Review Summary: Die Krupps' first new release in over a decade can't overcome the fact that it's not 1982 anymore, and that they're better than this.
Thirteen years is a long time to go without releasing any new material. In fact, it's probably pretty safe to assume that most people had given up on hearing new music from these guys a long time ago. The optimistic among us, though, would be forced to point out that this band has faded in and out of existence more times than Marty McFly while cock-blocking his father and that it was only a matter of time before they reappeared once more. Als Waren Wir Fur Immer
proves that the 'half-full' crowd was right about this band again, but vindication can be bittersweet. Some might expect that after a decade of downtime the band would be ready with a full-length album or at least an EP of meticulously crafted songs, but that's simply not the case. Instead, they're content to dump five songs and three remixes on us; songs that revert back to the band's earliest days as EBM pioneers.
Of course, we could sit here and complain about the band's one-eighty turn away from the industrial metal that they had slowly made their own and we could wonder what would compel them to return to such a dated sound, but it wouldn't make a difference. Suffice it to say that Die Krupps' first new music in over a decade is a paltry collection of no-frills electro-industrial that only manages to not be a total letdown because the songs aren't bad for what they are. For eight tracks, Die Krupps are content to take us back to a time when a rhythmic beat, a few layers of synth and a simple vocal track were enough to get people excited. Obviously, it's not enough to make people excited anymore, especially after ten years of silence and a solid discography that proves that they're better than this, but it's pretty good if taken autonomously. Despite any bitterness related to the circumstances surrounding this release it's not hard to let these songs get in your head. If nothing else, the music's simplistic approach allows the synth lines and beats to sink in with relative ease, and the choruses are pretty damn solid. The problem is that it's just not an exciting album, even if the songs are well-written.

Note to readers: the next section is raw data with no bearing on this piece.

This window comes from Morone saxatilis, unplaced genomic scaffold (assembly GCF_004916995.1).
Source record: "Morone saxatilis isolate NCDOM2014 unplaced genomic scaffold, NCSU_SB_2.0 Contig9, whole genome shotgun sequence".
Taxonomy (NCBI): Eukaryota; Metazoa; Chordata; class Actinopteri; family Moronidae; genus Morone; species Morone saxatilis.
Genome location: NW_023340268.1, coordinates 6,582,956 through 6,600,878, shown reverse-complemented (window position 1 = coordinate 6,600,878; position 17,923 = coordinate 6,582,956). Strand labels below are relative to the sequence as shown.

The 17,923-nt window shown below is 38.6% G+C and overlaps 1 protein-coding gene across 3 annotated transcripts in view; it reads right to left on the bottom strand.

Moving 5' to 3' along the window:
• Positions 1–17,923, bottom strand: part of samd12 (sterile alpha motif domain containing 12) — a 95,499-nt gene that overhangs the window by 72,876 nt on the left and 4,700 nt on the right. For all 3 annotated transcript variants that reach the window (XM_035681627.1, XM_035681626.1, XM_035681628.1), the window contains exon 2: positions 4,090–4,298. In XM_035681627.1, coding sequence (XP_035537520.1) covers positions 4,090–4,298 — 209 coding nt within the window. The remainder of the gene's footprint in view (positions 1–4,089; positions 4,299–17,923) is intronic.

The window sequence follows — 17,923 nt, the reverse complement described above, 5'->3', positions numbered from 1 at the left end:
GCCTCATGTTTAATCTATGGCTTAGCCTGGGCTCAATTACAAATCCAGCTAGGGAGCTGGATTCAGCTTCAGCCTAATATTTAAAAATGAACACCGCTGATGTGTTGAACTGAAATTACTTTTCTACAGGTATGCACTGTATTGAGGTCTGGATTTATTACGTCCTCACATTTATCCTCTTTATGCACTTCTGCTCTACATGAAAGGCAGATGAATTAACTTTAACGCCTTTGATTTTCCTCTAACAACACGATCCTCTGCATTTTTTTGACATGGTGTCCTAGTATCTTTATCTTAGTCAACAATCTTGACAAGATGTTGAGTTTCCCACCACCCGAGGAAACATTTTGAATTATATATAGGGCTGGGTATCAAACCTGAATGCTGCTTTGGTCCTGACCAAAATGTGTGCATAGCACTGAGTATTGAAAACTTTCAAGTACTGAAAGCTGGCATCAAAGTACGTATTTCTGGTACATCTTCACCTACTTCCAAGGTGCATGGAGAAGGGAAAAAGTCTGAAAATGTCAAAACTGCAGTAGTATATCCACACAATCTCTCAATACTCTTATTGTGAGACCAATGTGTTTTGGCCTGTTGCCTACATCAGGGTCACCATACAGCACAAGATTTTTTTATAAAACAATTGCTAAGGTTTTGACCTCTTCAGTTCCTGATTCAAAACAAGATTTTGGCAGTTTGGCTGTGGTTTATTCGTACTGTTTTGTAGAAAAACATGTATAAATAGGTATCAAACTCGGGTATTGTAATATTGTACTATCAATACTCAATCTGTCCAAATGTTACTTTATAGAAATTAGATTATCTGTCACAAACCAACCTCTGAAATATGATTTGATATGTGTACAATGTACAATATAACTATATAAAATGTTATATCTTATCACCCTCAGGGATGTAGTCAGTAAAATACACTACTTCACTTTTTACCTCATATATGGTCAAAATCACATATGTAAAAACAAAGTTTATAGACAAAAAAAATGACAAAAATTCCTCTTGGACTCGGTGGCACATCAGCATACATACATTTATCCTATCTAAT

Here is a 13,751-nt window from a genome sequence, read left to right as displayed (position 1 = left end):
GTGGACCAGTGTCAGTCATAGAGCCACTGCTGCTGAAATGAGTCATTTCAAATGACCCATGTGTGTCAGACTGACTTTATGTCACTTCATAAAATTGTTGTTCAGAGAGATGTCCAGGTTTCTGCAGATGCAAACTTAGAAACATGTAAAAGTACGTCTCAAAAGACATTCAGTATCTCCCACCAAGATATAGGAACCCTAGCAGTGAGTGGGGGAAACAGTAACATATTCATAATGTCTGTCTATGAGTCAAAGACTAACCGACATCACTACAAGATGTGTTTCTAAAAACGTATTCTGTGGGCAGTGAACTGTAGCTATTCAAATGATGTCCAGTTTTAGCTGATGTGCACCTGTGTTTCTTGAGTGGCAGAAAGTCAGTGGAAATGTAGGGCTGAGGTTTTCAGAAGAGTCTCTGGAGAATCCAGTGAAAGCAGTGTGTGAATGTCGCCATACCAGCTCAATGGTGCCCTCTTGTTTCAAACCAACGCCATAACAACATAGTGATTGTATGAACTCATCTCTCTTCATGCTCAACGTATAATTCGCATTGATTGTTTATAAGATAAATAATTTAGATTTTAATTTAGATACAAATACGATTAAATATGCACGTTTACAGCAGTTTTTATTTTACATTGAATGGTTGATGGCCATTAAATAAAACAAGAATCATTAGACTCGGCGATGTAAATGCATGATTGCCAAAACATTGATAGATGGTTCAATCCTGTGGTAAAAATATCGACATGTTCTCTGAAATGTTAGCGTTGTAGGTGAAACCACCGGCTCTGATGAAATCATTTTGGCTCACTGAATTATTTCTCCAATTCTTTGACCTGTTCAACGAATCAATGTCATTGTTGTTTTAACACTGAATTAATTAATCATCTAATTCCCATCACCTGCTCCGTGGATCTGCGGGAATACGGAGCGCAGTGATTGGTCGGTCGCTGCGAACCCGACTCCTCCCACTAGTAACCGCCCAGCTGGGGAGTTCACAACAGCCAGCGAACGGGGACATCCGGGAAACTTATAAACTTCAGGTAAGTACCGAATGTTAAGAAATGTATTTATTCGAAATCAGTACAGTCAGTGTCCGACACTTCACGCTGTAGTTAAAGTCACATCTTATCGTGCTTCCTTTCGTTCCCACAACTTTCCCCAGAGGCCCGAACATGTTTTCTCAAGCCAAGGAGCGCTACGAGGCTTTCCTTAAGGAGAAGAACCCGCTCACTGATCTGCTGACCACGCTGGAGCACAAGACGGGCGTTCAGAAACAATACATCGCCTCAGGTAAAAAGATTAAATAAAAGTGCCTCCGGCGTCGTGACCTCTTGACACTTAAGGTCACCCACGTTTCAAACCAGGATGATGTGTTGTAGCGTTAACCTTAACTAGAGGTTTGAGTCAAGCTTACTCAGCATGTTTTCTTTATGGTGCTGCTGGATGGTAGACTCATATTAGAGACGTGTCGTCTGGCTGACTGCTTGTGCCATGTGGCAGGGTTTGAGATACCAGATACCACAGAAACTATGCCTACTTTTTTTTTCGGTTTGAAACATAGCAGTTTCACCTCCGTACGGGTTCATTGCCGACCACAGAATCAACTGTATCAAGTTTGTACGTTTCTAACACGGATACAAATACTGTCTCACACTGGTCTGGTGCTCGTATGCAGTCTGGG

We could argue forever about why the band would choose to ignore the metal-influence of their final four albums or why they would step all the way back to their eighties roots, but speculation won't change the end product. The fact is that Die Krupps have finally released new music after over a decade of reissues and compilations, and that will be enough for some people. For the rest, their enjoyment will primarily ride on whether or not they can accept the band re-embracing a sound that was already dated when they initially dropped it in the nineties. In the end, the songs on Als Waren Wir Fur Immer
are good enough that fans aren't going to skip them if they randomly play on their iPod, but they're not nearly compelling enough to warrant any effort to seek them out.